Chair of Canterbury Crown Nominations Commission appointed

Posted Apr 27, 2012

[Anglican Communion News Service] British Prime Minister David Cameron has appointed the Rt. Hon. the Lord Luce KG, GCVO to be chairman of the Crown Nominations Commission for its selection of the next Archbishop of Canterbury to succeed the Most Rev. and Rt. Hon. Rowan Williams.

Williams has announced that he will stand down on Dec. 31.

Commenting on his appointment, Lord Luce said:
“It is a great privilege to have been invited by the Prime Minister to chair the Crown Nominations Commission for the selection of the next Archbishop of Canterbury. I approach the task with humility and a strong sense of the responsibility that I and my colleagues on the Commission share.”

“I am very conscious of the significance of the Archbishop’s role both nationally and across the world. It is, of course, of great importance both to the Church of England and to the wider community in our country, given the Church’s contribution to our society at all levels. The Archbishop is also the head of world-wide Anglican Communion. And the appointment of an Archbishop of Canterbury also means a great deal for other Christian denominations and for other faiths.”

“Archbishop Rowan has made an outstanding contribution in all of these spheres. Finding a worthy successor will not be an easy task for the Commission.”

“The responsibility of chairing the Commission is, of course, a heavy one. But I am fortified by the knowledge that I will be supported and advised by the other members of the Commission who have a wide range of talents and experience.”

Richard Luce, 75, has long experience in public affairs. In the House of Lords he sits on the Cross Benches as an independent Life Peer. He is currently High Steward of Westminster Abbey. His career spans the overseas civil service, business, Parliament (Conservative MP for 21 years), a Minister for 10 years (Minister of State, Foreign and Commonwealth Office, Minister for the Arts and Minister for the Civil Service), Vice Chancellor of the University of Buckingham and Governor and Commander-in-Chief of Gibraltar.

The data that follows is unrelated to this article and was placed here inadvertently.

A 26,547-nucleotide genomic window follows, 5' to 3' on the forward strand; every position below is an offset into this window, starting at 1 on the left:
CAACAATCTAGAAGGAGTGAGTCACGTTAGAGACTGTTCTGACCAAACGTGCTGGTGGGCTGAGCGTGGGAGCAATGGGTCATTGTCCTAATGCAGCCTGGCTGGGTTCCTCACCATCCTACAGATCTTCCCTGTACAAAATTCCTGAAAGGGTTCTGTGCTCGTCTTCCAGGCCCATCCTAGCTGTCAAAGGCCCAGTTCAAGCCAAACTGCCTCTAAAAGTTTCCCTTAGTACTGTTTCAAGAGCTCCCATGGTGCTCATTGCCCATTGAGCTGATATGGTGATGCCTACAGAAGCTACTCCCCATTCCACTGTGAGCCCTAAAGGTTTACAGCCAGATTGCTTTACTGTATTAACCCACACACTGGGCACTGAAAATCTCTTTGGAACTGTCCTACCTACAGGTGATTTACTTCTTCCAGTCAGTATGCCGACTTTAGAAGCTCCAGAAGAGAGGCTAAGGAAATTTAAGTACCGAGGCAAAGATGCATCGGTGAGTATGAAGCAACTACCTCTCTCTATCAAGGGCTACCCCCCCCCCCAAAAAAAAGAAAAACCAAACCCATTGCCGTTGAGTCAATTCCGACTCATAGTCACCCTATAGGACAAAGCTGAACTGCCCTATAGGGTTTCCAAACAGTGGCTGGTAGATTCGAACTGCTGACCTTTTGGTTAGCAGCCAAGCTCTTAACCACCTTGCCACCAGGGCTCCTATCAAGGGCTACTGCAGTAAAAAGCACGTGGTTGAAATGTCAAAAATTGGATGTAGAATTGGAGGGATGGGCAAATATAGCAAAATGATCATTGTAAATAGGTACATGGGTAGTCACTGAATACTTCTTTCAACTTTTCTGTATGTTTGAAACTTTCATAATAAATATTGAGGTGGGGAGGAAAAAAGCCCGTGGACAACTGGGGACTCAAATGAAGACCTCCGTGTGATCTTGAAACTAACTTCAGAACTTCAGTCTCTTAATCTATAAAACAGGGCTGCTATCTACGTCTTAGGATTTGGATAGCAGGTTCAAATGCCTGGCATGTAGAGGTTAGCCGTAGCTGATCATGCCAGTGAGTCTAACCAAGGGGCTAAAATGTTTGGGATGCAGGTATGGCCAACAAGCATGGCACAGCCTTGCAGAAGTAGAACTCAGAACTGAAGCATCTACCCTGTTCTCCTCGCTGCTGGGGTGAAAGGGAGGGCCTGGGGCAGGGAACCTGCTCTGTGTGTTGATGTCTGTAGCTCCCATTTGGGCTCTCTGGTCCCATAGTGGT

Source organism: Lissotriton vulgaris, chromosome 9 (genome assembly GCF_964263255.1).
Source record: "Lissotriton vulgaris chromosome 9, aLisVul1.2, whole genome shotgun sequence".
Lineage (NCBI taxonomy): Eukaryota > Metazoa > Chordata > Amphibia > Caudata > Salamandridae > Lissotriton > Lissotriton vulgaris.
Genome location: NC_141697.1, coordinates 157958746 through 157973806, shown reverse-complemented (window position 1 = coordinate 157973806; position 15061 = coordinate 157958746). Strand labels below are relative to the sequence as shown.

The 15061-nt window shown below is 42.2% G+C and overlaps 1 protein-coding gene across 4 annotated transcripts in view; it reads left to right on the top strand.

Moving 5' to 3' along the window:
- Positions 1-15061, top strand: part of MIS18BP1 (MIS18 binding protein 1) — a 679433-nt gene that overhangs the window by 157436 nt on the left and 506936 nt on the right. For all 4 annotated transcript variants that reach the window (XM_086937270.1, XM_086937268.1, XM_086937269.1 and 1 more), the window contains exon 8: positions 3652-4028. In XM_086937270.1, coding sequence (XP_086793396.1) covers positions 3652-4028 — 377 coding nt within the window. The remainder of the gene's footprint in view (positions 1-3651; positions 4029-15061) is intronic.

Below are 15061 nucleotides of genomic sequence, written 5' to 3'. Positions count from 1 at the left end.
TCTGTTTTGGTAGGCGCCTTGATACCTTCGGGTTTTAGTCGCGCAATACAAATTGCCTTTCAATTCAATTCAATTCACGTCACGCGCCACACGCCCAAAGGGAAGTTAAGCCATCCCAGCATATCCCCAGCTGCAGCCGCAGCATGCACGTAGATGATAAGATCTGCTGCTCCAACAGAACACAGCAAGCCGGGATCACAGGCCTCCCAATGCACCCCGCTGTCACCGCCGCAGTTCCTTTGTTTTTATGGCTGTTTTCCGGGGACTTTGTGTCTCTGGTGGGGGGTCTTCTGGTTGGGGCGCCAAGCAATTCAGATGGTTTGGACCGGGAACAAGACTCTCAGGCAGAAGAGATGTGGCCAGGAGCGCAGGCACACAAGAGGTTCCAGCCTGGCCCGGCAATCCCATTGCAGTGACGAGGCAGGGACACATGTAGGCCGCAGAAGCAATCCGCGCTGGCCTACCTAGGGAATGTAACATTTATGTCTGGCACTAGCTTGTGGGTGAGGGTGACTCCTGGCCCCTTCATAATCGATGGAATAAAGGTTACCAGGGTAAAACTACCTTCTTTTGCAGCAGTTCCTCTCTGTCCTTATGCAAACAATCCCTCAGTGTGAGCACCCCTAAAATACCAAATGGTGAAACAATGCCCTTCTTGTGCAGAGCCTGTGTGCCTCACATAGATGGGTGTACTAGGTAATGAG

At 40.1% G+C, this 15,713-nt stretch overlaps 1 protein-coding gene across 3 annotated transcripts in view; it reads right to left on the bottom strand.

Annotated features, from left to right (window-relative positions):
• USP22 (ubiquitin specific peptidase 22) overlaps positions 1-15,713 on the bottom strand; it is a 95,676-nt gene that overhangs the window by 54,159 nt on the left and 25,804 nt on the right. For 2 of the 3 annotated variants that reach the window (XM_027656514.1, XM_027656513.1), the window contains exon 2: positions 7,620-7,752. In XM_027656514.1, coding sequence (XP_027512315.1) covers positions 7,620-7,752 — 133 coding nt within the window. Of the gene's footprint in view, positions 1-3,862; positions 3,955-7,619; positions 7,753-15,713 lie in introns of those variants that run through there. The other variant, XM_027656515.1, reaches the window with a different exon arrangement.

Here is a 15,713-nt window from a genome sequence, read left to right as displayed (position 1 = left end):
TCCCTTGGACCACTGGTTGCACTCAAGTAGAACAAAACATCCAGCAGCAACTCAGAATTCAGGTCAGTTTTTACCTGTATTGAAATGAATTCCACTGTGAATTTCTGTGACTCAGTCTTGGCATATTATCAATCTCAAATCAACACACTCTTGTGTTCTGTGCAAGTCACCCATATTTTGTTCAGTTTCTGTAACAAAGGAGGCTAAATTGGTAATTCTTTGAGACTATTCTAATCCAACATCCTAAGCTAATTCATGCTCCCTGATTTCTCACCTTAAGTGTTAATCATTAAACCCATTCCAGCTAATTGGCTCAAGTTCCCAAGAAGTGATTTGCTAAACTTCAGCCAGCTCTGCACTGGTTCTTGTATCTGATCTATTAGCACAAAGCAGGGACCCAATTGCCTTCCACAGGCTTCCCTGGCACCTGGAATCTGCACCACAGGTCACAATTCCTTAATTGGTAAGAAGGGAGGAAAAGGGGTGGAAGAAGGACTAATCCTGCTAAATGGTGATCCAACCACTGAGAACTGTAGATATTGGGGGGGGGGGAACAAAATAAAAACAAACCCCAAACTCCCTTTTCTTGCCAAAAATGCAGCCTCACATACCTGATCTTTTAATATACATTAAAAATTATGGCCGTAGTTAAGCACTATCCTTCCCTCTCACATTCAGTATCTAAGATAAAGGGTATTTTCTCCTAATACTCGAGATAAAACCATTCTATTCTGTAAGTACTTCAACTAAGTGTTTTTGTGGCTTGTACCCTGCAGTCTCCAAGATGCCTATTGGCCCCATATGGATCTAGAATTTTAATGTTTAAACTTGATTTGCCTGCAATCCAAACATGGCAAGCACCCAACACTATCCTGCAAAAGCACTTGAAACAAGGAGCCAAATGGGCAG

He retired in 2006 having served six years as Lord Chamberlain to The Queen, the senior official in the Royal Household. He is serving, or has served, as President, Chairman or Trustee of a number of charitable bodies. In 2008 The Queen made him a Knight Companion of the Order of the Garter.

Richard Luce is a lifelong Anglican. He and his wife, Rose, who is a lay minister in the Church of England, worship at a parish church near their home in West Sussex.

The appointment has been made by the Prime Minister after taking soundings of senior figures in the Church.

The Crown Nominations Commission will put its recommendation for the next Archbishop to the Prime Minister, who will seek the agreement of Her Majesty The Queen. It is expected that the name of the new Archbishop will be announced in the autumn.

The Commission is a largely Church-elected body, including both clergy and lay members and representatives of the worldwide Anglican Communion. For the See of Canterbury the Prime Minister appoints its chair.


Tags


Full names required. Read our Comment Policy. General comments and suggestions about Episcopal News Service, as well as reports of commenting misconduct, can be e-mailed to news@episcopalchurch.org. Your email address will not be published. Required fields are marked *

Comments (2)

  1. Rev. Derek F.Nicholls says:

    As a Welshman serving as a retired priest in the Diocese of Qu’Appelle, in the Anglican Church of Canada, I believe that the appointment of The Rt. Hon The Lord Luce as Chairman of the Crown Nominations Commission is an excellent choice. I wish him and his fellow commissioners every blessing as, under the guidance of the Holy Spirit, they undertake this important ministry for our Anglican Communion, particularly for the Church of England.

    Fr. Derek F. Nicholls+
    Regina, Sk., Canada

  2. The Rev. John Crist says:

    Question: Is the Queen’s role in this process merely as a rubber stamp to the one name brought to her, or does she have some real choice in the selection process?

Comments are closed.